When Brett Baty lasted until the 12th overall selection in Monday night’s MLB Draft, the Mets may have felt giddy. As esteemed MLB Network draft and minor league analyst Jonathan Mayo has claimed, Baty is, “the best high school bat in the draft.”
That statement may be straightforward, but it overlooked the largest criticism of Baty. Some argue he shouldn’t be in high school at all.
Baty is already 19 and will soon turn 20. He’s more than a full year older than most of the other high school players in the draft. As a result, many teams dinged his rating for his age. The argument is simple: Rather than racking up absurd high school statistics — a .624 batting average and .745 OBP with 19 home runs and 50 RBI is good, right? — Baty should already be competing in the minor leagues.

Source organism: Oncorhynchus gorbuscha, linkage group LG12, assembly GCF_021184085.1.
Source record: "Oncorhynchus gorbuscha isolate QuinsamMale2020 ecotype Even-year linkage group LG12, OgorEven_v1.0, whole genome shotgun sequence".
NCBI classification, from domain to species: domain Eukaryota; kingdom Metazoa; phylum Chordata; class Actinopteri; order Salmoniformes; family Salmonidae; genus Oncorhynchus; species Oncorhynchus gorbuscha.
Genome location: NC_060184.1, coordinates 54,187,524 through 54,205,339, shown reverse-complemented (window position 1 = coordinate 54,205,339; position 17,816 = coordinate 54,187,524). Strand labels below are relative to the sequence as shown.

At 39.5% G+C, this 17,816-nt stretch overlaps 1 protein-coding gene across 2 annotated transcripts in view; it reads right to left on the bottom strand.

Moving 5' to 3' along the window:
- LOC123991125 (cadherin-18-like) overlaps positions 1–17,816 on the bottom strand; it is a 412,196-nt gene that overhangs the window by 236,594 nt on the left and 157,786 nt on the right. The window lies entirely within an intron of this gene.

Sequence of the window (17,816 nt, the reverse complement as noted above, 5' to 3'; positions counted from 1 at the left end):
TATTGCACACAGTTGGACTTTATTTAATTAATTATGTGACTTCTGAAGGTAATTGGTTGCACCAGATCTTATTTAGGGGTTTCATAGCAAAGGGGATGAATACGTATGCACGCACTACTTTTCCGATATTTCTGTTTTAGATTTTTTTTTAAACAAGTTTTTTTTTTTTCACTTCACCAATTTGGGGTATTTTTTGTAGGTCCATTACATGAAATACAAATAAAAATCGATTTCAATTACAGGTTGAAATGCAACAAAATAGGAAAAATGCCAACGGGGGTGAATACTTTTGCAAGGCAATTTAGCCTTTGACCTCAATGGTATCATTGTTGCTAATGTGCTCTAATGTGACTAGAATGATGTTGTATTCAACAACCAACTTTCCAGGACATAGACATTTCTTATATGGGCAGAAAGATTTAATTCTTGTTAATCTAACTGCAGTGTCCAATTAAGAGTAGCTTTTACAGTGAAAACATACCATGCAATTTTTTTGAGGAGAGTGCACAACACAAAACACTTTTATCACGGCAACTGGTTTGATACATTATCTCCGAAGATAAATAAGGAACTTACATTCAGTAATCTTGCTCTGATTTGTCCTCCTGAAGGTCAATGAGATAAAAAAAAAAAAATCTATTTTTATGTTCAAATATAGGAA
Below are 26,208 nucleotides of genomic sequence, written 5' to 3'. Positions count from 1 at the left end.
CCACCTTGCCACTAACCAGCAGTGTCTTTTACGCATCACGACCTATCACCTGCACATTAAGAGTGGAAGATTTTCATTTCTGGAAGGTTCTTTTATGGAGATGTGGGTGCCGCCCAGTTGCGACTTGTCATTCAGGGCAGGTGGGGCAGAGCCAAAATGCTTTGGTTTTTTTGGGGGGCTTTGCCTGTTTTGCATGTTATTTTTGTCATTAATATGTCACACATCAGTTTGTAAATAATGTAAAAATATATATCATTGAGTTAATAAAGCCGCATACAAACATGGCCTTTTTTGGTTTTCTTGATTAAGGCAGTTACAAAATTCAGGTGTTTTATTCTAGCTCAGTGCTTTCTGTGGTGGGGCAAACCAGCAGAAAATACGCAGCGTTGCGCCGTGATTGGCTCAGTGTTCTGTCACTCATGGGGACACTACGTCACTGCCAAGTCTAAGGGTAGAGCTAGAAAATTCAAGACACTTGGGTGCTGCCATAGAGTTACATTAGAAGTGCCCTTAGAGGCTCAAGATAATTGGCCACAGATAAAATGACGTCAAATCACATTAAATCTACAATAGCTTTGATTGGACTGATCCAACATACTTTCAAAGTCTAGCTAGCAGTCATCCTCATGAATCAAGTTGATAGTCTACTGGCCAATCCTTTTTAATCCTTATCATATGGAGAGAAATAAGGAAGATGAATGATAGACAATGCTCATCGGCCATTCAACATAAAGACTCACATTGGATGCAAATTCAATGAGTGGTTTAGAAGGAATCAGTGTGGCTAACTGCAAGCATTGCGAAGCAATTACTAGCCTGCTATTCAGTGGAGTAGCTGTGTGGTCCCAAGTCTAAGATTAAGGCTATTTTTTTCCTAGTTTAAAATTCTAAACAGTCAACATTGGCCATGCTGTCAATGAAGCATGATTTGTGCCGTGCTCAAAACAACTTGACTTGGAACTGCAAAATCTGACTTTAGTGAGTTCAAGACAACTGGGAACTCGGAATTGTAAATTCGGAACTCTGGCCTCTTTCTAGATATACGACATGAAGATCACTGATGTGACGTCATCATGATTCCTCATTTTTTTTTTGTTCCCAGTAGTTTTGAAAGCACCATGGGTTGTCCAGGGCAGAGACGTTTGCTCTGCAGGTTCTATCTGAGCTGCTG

Naturally, that wasn’t enough to dissuade the Mets from selecting Baty due to his enormous perceived potential. That swing is gorgeous whether it’s coming against high school, collegiate or pro pitching. But even all Baty’s potential comes with the relative taint of other 19-year-old high school players that have been drafted in the first round, as chronicled by Baseball America:
The last 19-year-old first-rounder to post 5 or more wins above replacement in their career is outfielder Ben Revere, the Twins’ first-round pick in 2007. Former Red Sox outfielder Trot Nixon (21.3 WAR) and Phillies catcher Mike Lieberthal (15.3 WAR) are only two 19-year-old prep draftees of the past 30 years to post more than 10 WAR (Wins Above Replacement).
Even those cautionary tales may not be worth delving into related to Baty’s selection. But they do highlight why so many other teams may have shied away.
Luckily, Baty’s own connection with this is more agricultural, and potentially game-chanigng. Baty is still likely to sign with the Mets rather than honor his commitment to Texas. It’s just that the Mets front office and fans will hope that Baty turns out to be a lot more like Nixon or Lieberthal than Blake Swihart, who is still attempting to break through, now with Arizona.